By now if you have read any fashion news at all in the last month you’re well aware of the fact that reality TV’s most recent darling, Kim Kardashian is suing clothing retailer Old Navy for what she claims was an intentional attempt to deceive consumers into believing she endorsed the retailer. At the heart of the suit is Old Navy’s “Super C.U.T.E.” commercial that has been airing since early spring, and at the center of the commercial is a young aspiring signer/actress named Melissa Molinaro who bares a very strong resemblance to Kardashian; a resemblance that Kardashian and her lawyers believe was designed to dupe consumers into thinking they were watching Kardashian in the commercial.
Whether you think this lawsuit is justified or just plain ridiculous, it is hard to argue that Molinaro and Kardashian are not very similar in appearance. What Kardashian’s lawyers must prove in court is that this similarity has cost Kim the $20 million dollar sum she is suing for by depriving her of that most lucrative and sought after celebrity possession: the endorsement deal. Kardashian, who is in talks with Sears to release her own clothing label, The Kardashian Kollection, exclusively through their retail locations may not be overreaching as much as that $20 million dollar sum suggests at first glance.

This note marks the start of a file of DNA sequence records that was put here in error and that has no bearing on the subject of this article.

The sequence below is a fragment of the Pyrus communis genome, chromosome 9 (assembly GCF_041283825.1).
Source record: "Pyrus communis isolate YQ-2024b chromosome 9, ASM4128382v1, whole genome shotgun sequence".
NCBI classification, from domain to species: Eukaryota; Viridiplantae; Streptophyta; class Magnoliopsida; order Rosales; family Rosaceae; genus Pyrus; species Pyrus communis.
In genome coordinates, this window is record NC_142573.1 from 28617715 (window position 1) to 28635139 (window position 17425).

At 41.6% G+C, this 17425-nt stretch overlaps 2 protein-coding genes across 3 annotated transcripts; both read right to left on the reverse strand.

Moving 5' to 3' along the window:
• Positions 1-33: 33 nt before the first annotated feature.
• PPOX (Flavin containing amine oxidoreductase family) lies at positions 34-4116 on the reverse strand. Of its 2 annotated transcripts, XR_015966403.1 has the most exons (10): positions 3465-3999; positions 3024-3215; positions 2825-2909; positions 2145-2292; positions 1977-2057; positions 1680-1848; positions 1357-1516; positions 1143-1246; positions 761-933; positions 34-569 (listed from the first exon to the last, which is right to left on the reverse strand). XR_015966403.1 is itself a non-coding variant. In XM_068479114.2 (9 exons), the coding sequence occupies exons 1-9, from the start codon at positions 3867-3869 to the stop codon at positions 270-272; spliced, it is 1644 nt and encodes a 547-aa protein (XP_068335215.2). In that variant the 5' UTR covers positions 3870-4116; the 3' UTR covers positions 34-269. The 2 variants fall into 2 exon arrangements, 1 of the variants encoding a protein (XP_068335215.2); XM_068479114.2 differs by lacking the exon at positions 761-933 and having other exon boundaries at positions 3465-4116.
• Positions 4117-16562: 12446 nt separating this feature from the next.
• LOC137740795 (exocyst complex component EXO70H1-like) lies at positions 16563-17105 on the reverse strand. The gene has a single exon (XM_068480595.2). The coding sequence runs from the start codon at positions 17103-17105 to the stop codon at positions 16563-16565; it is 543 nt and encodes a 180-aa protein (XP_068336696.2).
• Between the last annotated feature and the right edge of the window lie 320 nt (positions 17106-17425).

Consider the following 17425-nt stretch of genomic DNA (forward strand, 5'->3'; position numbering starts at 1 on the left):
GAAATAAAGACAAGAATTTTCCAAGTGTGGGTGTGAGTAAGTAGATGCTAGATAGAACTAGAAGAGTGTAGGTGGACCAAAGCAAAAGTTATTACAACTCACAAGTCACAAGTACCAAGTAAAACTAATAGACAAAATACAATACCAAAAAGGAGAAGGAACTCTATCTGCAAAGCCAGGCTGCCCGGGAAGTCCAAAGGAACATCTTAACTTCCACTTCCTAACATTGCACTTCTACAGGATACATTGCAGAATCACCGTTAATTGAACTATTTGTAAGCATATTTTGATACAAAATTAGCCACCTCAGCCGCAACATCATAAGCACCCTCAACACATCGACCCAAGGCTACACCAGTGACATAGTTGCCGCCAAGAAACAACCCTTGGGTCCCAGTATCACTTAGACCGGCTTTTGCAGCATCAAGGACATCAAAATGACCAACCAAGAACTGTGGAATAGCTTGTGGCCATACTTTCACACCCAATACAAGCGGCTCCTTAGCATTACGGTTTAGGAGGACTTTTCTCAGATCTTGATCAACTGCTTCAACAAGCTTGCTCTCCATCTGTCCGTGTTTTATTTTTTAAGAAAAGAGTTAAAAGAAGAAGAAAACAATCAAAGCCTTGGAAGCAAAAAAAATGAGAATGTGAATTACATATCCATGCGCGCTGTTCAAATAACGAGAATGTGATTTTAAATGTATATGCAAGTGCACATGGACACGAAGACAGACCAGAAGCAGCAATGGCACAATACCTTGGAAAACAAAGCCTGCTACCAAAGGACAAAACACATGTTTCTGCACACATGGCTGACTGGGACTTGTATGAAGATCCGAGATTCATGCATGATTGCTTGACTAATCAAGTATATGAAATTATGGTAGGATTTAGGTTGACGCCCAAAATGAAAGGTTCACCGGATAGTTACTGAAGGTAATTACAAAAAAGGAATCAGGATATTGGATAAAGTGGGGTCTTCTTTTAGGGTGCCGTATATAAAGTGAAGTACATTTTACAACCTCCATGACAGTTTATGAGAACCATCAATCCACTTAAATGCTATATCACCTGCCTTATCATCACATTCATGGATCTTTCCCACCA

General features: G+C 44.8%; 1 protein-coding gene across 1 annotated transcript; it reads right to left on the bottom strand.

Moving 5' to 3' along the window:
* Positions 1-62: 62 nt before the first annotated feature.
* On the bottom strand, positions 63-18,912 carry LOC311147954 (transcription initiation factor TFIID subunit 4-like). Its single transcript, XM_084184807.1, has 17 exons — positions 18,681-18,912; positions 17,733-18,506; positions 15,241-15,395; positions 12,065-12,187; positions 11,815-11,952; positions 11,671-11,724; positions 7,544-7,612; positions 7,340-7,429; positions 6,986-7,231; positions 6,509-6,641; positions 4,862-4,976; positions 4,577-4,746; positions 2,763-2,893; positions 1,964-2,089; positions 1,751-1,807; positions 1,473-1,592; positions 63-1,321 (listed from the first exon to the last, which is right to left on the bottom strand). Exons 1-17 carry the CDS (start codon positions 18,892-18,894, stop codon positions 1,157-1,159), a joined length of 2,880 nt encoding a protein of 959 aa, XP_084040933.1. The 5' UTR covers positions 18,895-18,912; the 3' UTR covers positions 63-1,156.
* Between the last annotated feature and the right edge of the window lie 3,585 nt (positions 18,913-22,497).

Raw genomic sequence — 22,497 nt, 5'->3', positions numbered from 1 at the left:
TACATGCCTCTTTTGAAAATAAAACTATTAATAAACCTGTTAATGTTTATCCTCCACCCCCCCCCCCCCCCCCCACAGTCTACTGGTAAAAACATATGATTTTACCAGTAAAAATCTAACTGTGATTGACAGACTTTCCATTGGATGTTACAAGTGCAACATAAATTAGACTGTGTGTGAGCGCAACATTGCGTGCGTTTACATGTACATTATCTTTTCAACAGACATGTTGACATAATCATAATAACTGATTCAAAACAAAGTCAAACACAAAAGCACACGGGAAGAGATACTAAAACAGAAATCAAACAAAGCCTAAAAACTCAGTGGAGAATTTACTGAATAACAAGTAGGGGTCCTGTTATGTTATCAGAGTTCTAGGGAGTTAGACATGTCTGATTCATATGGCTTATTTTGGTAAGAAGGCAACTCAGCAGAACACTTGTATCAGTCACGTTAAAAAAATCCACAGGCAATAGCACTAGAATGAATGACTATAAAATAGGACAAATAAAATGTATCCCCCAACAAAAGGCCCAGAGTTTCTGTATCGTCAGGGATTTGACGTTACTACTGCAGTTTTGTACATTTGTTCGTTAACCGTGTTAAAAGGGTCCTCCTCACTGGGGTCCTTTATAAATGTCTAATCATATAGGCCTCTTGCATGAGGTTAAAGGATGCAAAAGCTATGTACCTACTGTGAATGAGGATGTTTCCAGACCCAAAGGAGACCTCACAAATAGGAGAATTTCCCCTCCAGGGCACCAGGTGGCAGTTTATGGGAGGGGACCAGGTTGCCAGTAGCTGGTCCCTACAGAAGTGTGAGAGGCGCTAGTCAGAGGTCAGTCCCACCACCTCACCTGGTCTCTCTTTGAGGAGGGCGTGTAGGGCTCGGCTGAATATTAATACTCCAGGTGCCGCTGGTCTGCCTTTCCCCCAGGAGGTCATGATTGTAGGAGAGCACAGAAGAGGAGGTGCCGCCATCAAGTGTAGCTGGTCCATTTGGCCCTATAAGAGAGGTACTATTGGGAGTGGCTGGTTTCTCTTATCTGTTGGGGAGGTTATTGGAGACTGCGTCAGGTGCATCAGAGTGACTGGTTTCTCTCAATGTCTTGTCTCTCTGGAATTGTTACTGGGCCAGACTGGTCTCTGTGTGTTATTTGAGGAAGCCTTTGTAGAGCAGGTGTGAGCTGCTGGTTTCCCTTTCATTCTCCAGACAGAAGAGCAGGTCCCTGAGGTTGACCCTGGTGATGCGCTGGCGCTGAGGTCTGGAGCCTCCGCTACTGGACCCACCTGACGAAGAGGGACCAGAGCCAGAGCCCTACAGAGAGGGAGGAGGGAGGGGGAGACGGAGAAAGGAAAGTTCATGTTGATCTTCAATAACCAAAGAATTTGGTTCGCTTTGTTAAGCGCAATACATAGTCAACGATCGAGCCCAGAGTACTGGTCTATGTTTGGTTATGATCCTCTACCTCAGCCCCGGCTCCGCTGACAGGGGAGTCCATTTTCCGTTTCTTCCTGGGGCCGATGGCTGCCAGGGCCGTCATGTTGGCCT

In 1988 Bette Midler pursued a similar suit against Ford Motors after they contracted one of her back-up signers to sing like her in a widely aired Ford commercial. Midler won a partial victory because she was able to prove that not only was it too difficult for the average viewer to discern between her and the imposter but that the similarity was intentional (Ford had originally approached Midler to do the commercial but she declined).
While Kardashian may not have such a neat and tidy way to prove that the casting of a look alike was intentional what she does have on her side is time. It has been over 20 years since Midler’s suit and now more then ever a celebrity is a brand unto themselves, they are more aware of this and take a more aggressive stance when it comes to controlling their public image in the age of the 24-hour news cycle. Kardashian is certainly no exception to this rule. What is most interesting though is if Kim does get the victory she seeks, where does that leave Melissa Molinaro? A world where daring to look, act, or speak too much like an internationally renown celebrity is perfect for today’s modern celebs who in many cases make the lion’s share of their earnings through endorsements, but where does that leave aspiring stars who were (un)lucky enough to be born looking like a certain celebrity?